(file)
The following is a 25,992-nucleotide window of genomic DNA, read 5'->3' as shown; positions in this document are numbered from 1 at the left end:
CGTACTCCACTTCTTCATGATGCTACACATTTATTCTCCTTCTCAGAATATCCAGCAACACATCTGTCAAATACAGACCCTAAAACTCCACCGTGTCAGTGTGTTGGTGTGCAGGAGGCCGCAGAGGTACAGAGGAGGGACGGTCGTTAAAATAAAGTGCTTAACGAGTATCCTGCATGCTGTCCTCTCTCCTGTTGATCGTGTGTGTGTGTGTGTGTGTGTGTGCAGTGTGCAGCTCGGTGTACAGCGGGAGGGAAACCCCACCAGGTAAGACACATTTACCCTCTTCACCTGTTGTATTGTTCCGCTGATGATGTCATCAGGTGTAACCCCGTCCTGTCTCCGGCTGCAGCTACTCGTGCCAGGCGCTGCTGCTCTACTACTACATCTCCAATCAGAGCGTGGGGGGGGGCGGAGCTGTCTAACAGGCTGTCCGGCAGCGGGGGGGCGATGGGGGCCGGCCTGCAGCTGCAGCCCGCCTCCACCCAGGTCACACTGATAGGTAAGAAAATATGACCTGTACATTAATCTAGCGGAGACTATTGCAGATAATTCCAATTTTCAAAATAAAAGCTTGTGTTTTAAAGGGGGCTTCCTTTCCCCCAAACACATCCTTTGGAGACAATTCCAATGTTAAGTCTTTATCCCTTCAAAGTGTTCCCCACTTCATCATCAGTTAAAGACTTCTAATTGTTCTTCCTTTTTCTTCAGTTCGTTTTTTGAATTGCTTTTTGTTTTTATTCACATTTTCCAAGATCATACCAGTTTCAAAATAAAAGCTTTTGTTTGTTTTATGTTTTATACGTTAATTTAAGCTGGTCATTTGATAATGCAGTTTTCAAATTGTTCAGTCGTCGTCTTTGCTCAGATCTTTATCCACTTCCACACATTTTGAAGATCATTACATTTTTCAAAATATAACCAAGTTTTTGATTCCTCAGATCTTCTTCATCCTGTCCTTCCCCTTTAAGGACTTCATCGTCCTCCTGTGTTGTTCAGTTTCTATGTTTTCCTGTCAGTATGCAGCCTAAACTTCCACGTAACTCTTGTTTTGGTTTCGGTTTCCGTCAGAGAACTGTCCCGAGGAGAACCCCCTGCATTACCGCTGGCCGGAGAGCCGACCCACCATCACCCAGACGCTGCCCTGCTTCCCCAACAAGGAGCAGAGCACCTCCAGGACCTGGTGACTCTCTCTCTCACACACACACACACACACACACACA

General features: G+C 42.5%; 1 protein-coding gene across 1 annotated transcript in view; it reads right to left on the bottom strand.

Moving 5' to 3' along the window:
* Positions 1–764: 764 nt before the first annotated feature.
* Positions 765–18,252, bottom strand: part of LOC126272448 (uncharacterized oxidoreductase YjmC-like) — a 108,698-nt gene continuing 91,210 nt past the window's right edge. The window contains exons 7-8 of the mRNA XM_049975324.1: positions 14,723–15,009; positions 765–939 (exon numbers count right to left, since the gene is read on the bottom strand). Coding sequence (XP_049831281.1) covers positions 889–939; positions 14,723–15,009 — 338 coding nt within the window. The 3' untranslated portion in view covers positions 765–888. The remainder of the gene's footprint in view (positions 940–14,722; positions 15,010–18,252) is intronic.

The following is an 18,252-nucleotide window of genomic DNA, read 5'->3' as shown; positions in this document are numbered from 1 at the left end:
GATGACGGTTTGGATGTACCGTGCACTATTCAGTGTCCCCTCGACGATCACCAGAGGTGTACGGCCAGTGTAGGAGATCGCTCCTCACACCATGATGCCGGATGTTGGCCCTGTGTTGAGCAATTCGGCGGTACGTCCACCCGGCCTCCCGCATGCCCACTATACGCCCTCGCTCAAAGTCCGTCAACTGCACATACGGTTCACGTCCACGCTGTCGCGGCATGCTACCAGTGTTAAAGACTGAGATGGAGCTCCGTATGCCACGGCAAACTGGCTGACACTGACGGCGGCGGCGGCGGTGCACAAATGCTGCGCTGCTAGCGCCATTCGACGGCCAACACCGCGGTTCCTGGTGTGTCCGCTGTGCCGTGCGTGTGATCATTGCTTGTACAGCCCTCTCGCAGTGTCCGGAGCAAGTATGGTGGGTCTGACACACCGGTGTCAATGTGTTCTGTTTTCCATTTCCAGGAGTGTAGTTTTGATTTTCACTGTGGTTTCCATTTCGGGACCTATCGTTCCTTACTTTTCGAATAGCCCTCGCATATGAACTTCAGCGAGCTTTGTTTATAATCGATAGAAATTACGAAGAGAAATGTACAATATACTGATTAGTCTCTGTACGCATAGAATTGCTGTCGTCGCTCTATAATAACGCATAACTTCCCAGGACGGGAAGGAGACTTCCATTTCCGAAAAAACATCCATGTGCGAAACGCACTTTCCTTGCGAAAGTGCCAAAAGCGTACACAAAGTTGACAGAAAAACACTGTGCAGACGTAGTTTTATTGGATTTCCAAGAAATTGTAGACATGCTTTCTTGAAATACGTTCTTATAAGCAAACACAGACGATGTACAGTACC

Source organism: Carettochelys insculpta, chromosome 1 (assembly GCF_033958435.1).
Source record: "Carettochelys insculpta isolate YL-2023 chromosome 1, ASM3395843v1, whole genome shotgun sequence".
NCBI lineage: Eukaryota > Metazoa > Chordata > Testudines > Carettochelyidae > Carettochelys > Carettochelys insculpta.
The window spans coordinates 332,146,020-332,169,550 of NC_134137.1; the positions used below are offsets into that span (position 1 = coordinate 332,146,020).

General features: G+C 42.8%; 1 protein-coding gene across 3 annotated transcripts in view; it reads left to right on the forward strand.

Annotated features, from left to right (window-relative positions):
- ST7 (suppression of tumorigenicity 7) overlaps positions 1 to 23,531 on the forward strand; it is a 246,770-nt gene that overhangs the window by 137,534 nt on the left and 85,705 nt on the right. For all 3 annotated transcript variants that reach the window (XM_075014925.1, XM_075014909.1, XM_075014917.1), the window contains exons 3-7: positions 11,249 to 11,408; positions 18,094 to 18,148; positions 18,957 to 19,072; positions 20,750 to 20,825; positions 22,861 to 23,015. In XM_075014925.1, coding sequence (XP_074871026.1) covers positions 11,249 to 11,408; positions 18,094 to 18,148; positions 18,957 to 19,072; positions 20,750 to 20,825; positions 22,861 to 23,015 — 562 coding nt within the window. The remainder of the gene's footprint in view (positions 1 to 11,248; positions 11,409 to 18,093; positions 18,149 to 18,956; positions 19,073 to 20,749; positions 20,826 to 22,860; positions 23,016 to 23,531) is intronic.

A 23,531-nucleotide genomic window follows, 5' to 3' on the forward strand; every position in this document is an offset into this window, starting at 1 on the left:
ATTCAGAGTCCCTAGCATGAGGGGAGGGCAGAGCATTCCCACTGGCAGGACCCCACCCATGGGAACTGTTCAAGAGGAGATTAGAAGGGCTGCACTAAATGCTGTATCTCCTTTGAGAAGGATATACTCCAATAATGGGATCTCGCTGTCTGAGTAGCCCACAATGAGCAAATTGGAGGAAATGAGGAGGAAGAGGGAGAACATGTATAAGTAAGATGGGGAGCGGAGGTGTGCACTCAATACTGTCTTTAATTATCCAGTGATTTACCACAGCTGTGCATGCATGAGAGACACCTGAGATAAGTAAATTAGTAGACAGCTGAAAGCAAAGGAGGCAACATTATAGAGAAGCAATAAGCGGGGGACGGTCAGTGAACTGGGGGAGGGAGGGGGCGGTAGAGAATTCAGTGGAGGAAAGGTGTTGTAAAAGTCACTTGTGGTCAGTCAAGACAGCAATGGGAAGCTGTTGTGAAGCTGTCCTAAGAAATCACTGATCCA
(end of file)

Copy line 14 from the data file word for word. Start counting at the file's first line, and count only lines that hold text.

Annotated features, from left to right (window-relative positions):